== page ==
The self-evident premises of demonstration are called the principles. They deal with definitions and insight into causal connections, and thus their self-evidence becomes apparent only after a careful and sometimes extended investigation. The principles must be proper for propter quid demonstration. There are other more general self-evident principles involved in demonstration, such as the principle of contradiction, the principle of agreement and disagreement, and the principle of the syllogism (dictum de omni and dictum de nullo ). These higher principles, or axioms, are implicit in every demonstration, but they do not function as the content of premises from which conclusions are deduced. (see first principles.)
Demonstration in Various Disciplines. logic, besides being the art of reasoning, is also a science. It establishes true laws of thought and demonstrates them through universal and necessary reasons. Since the subject matter of logic is relations of reason, the definitions used in logical demonstrations will be in the order of formal cause. These are obtained through abstraction by the intellect reflecting on its own operations.
Mathematics. Long considered the perfect model of propter quid demonstrative science, mathematics is similar to logic in that it usually demonstrates from formal cause. In Aristotelian theory mathematical definitions were considered to be obtained through abstraction from sensory matter. Modern theory emphasizes the postulational nature of the principles of mathematics. When principles are only postulated, the conclusions of demonstration share the unproved status of the principles and the proofs reduce to mere formal inference. (see mathe matics, philosophy of.)
Philosophy of Nature. Aristotelian natural philosophy demonstrates according to all four causes (Phys. 194b 16–195b 30). The middle terms are defined with sensory matter and in abstraction from individual things, which are contingent. The necessary bond linking the terms in the conclusions of such demonstrations is called conditional. The reason for such necessity rests in natures and essential relations, but the existence of these natures is always contingent and the perfect realization and operation of the natures may be hindered. But if the truth of the conclusion is to be in reality, the cause assigned in the premises will be necessarily involved.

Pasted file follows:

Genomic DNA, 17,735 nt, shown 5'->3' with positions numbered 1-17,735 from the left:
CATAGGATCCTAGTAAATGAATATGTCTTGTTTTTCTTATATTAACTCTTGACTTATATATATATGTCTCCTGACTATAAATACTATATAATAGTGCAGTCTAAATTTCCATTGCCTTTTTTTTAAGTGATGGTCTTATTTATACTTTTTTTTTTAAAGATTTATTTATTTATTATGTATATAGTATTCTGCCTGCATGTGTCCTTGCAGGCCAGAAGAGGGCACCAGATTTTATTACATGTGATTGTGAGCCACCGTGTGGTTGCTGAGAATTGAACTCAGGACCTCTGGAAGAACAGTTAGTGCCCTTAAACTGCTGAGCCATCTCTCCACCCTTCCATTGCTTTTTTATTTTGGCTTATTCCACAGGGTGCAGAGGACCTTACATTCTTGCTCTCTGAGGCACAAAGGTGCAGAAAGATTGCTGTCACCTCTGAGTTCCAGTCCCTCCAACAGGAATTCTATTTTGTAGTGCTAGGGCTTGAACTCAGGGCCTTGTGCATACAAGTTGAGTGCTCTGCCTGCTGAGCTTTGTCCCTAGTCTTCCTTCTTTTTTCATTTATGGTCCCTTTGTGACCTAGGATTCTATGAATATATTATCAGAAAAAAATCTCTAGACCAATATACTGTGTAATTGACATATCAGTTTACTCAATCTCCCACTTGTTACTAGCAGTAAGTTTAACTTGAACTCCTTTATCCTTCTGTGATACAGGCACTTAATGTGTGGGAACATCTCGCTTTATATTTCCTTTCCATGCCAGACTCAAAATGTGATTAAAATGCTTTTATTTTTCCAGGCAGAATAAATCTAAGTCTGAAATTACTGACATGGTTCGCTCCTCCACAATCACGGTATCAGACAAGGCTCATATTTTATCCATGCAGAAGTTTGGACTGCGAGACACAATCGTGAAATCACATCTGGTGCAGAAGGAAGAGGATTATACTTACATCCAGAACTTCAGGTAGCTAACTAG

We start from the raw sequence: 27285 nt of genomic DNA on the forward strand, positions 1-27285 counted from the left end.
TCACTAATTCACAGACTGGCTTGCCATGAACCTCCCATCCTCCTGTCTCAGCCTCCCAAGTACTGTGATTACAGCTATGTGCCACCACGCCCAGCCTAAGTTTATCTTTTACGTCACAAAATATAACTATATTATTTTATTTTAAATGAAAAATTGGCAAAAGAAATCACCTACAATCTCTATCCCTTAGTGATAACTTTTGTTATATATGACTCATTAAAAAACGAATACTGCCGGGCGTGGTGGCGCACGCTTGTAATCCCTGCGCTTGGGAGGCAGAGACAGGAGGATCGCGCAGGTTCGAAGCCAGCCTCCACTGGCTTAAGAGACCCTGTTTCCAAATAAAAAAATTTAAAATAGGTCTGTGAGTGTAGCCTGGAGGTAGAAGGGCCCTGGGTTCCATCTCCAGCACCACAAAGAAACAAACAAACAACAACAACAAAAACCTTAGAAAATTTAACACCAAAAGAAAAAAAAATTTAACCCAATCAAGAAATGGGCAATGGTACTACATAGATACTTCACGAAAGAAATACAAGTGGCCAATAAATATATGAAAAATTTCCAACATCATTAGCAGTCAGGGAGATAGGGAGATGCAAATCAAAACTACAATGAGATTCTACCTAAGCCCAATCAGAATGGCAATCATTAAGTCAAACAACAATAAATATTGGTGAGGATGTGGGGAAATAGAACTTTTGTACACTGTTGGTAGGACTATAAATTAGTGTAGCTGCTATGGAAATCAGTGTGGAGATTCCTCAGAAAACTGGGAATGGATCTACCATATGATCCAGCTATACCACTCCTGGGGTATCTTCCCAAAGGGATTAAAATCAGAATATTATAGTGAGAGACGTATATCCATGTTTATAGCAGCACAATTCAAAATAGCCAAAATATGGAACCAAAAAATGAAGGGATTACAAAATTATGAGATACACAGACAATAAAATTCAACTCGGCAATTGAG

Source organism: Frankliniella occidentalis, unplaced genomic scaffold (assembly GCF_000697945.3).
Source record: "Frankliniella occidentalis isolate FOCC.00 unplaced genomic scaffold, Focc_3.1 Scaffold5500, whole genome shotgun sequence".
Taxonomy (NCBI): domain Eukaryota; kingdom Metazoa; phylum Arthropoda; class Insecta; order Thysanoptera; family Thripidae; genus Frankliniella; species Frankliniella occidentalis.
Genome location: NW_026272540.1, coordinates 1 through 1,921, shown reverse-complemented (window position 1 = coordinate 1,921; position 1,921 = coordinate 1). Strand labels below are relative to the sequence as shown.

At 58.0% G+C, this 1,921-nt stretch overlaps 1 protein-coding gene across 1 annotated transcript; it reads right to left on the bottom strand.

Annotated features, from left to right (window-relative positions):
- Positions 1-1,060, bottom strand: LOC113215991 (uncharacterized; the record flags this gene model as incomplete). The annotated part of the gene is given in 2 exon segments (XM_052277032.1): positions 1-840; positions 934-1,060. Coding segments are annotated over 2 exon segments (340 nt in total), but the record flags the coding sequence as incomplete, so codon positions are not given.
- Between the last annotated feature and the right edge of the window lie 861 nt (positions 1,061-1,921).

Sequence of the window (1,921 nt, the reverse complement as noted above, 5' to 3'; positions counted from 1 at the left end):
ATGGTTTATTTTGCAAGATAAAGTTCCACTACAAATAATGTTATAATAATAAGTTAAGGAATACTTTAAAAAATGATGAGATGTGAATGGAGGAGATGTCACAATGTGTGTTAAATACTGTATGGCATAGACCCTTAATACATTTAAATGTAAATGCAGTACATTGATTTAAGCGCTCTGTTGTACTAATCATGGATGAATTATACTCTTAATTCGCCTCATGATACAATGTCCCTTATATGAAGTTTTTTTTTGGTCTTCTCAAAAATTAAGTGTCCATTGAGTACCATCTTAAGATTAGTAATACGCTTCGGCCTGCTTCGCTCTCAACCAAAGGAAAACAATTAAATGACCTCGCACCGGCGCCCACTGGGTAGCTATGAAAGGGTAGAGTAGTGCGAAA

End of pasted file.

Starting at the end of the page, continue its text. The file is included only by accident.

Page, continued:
For Aristotle and his medieval followers, philosophy of nature did not stop at general considerations of mobile being, but pursued its investigation to the specific level. At this level demonstrations must be given through efficient and final causes, or by definitions of specific natures in terms of properties, which are signs of the specific nature. A posteriori demonstrations also have a fundamental place in the science of nature, since sensible effects are better known to man than their causes. Modern sciences of nature share this Aristotelian demonstrative method to the extent that they assign proper causes.
Mathematical Physics. Modern sciences of nature that employ mathematical reasoning can in principle give factual demonstration of physical realities, but cannot assign proper causes, which have to be of the physical order. The validity of the demonstrations of these hybrid sciences depends in each case upon the status of the premises, and particularly on whether they have an admixture of constructional or hypothetical matter in them.
Metaphysics. In scholasticism metaphysics has been traditionally considered a science. St. Thomas calls it maxime scientia (In 1 anal. post. 17.5). It treats of "being, its parts, and its passions" (ibid. 20.5) per modum demonstrationis (ibid. 20.6). The subject is ens commune, conceived in abstraction from all matter, but able to exist either in matter or immaterially, therefore excluding God and separated substances (In Boeth. de Trin. 5.4). Whenever one can ask a question about such being, in general or of any of its parts, and can assign a proper reason for it, one has a propter quid demonstration. For example: Why is being contingent? Because it is composed of essence and existence, as two principles really distinct. Note that the reason need not be a physical cause, but can be a prior reason only virtually distinct from the attribute that it explains; e.g., the immutability of God is the reason for His eternity. A posteriori demonstrations are relevant to metaphysics, especially in proving the existence and attributes of God.